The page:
Trump signs order against anarchists and left-wing extremists who damage monuments


Harsh executive order by U.S. President Donald Trump to protect monuments and stigmatize violence by 'anarchists and left-wing extremists.'

U.S. President Donald Trump has signed an executive order to protect monuments. In the U.S. legal system, an executive order is a measure signed by the president that serves to direct the executive policies of the federal government: they become measures with the force of law when they are issued by a legislative authority that delegates its power to the executive. In the United States to date, there are no laws that protect federal monuments tout court (while there are instead laws that more generally protect federal property, and others that address specific categories of monuments, such as those to war veterans): thus, Trump’s order sets a precedent.

The order consists of six sections. The first states the reasons and purposes for the measure: “the primary duty of the government,” it reads, “is to establish domestic order and defend the lives, property, and rights of citizens. In the past five weeks there have been attacks on the lives and property of civilians, law enforcers, government property, and distinguished monuments such as the Lincoln Memorial. Many of the protesters, arsonists, and left-wing extremists who perpetrated and supported these acts explicitly identified themselves with ideologies, such as Marxism, that call for the destruction of the U.S. system of government. Anarchists and left-wing extremists have sought to advance a radical ideology that paints the United States as fundamentally unjust, and they have sought to impose this ideology on Americans through violence and crowd intimidation. They led riots in the streets, burned police vehicles, killed and attacked government officials and business owners defending their property, and even took over an area in a city in which law and order gave way to anarchy. During the unrest, innocent citizens were injured and killed.” According to Trump, these “radical attacks” are thus behind the measure, especially since “key targets of extremists’ violent campaign against our country are public monuments, memorials and statues.”

According to Trump, the protesters’ targets “reveal a profound ignorance of our history, and are indicative of a desire to indiscriminately destroy anything that honors our past.” Trump then lists some of the damaged statues: that of Ulysses Grant in San Francisco, that of World War II veterans in Charlotte, and others (those of Christopher Columbus and Confederate monuments are not mentioned). “My administration,” the first section of the executive order concludes, “will not allow violent mobs, spurred on by radical bangs, to become arbiters of the aspects of our history that can be celebrated in public. The abdication of the state and public officials from their responsibility to enforce the law must end.”

The second section contains the policy directions of the measure, of which there are five. The first states that the United States will prosecute to the full extent of the law anyone who destroys, damages, vandalizes monuments or is guilty of vilification of monuments within the territory of the United States. The order cites Title 18, Section 1361, of the U.S. Code, which establishes penalties of up to ten years in prison for those who damage federal property, and other laws, such as the war veterans’ memorial law, which establish certain precise case law. The second, on the other hand, concerns those who incite violence, sedition and damage; the third talks about punishing those who damage or destroy religious property, and in particular those who attack, remove or erase images of Jesus or other religious figures; the fourth instead states to deny federal support to states and local governments that have failed to protect public monuments, memorials, and statues from vandalism (“The recent abandonment by these jurisdictions of their law enforcement responsibilities with respect to public monuments, memorials, and statues raises questions about their willingness to protect public spaces and maintain peace within them: these jurisdictions are not suitable candidates for the limited federal funds to support public spaces.”); the fifth and final address is similar to the fourth but addresses territorial law enforcement agencies that have not done enough to protect monuments.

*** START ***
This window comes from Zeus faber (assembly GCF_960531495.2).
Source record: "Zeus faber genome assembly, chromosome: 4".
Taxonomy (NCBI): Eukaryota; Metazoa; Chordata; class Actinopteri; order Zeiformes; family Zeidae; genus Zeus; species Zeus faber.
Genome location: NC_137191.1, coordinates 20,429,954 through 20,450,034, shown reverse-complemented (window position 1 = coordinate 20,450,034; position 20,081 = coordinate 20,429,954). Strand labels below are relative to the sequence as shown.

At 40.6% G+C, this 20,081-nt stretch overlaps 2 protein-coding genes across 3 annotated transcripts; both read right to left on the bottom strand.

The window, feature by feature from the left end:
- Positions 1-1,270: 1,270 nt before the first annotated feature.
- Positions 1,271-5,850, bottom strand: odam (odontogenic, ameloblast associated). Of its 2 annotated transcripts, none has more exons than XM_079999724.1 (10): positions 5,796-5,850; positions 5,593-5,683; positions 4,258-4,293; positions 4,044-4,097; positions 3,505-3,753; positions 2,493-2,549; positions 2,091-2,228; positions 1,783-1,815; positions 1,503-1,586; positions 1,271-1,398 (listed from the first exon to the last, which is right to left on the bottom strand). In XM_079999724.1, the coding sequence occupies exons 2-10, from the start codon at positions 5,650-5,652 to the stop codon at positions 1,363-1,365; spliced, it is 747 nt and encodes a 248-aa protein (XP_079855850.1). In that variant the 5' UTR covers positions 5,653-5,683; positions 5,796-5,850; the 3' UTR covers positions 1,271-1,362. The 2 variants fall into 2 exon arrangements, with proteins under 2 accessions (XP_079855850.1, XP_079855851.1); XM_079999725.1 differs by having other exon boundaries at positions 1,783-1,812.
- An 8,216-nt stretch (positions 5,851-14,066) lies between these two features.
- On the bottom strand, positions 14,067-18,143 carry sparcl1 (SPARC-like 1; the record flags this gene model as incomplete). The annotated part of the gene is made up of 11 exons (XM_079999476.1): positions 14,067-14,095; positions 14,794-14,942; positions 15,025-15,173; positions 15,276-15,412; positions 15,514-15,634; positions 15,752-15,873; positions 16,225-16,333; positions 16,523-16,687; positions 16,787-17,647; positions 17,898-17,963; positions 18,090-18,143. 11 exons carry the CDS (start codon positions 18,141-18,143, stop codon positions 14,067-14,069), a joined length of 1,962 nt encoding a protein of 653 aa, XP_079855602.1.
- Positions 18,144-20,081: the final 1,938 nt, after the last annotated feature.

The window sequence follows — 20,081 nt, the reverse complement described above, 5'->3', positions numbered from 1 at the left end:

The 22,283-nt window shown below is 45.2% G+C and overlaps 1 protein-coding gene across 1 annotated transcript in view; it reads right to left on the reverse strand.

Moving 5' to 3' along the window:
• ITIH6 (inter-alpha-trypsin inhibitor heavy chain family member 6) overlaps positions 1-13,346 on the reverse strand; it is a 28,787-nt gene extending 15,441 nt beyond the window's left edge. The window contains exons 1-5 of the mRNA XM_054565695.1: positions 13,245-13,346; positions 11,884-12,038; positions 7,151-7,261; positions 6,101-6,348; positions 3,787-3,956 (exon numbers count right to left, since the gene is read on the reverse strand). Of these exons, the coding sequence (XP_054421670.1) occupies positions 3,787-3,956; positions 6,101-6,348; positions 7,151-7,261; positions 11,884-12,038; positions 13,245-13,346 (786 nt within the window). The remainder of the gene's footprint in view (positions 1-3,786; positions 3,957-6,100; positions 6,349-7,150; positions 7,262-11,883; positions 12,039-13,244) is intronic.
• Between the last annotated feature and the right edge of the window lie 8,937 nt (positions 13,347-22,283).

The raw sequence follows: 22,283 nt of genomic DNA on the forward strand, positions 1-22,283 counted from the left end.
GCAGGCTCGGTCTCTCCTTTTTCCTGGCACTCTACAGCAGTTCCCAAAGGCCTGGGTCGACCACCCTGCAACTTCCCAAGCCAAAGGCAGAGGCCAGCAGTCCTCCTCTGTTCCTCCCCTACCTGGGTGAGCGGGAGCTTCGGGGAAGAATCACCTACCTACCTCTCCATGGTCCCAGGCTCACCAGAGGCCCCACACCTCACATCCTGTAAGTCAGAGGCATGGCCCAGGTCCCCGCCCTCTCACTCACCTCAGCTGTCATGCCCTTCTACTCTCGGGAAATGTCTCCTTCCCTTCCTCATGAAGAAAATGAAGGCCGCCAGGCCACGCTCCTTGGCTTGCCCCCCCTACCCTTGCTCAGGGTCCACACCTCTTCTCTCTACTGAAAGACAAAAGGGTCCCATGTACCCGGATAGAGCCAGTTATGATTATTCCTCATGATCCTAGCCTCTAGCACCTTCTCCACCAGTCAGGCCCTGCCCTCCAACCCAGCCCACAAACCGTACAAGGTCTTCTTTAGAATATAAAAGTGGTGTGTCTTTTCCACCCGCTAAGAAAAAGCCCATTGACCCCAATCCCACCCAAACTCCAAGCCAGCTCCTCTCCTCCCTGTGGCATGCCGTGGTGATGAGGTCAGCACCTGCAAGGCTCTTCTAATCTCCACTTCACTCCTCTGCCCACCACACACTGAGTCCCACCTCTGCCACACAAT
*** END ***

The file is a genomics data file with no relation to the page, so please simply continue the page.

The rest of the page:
The third section of the executive order orders investigations by the Department of Justice aimed at seeing that the above addresses are enforced, and theAttorney General is asked to work with states and local governments to ensure that the laws are enforced. The fourth stipulates limiting federal support for local governments that allow the devastation of monuments, while the fifth mandates ensuring support for the protection of monuments, memorials, statues and properties. The sixth contains a list of final provisions.

“I just had the privilege,” Trump tweeted last June 26 to introduce the measure, “to sign a very strong executive order to protect U.S. monuments, memorials and statues, and to combat criminal violence. Long prison terms for these outlaw acts and against our great country.”

Trump signs order against anarchists and left-wing extremists who damage monuments
Trump signs order against anarchists and left-wing extremists who damage monuments


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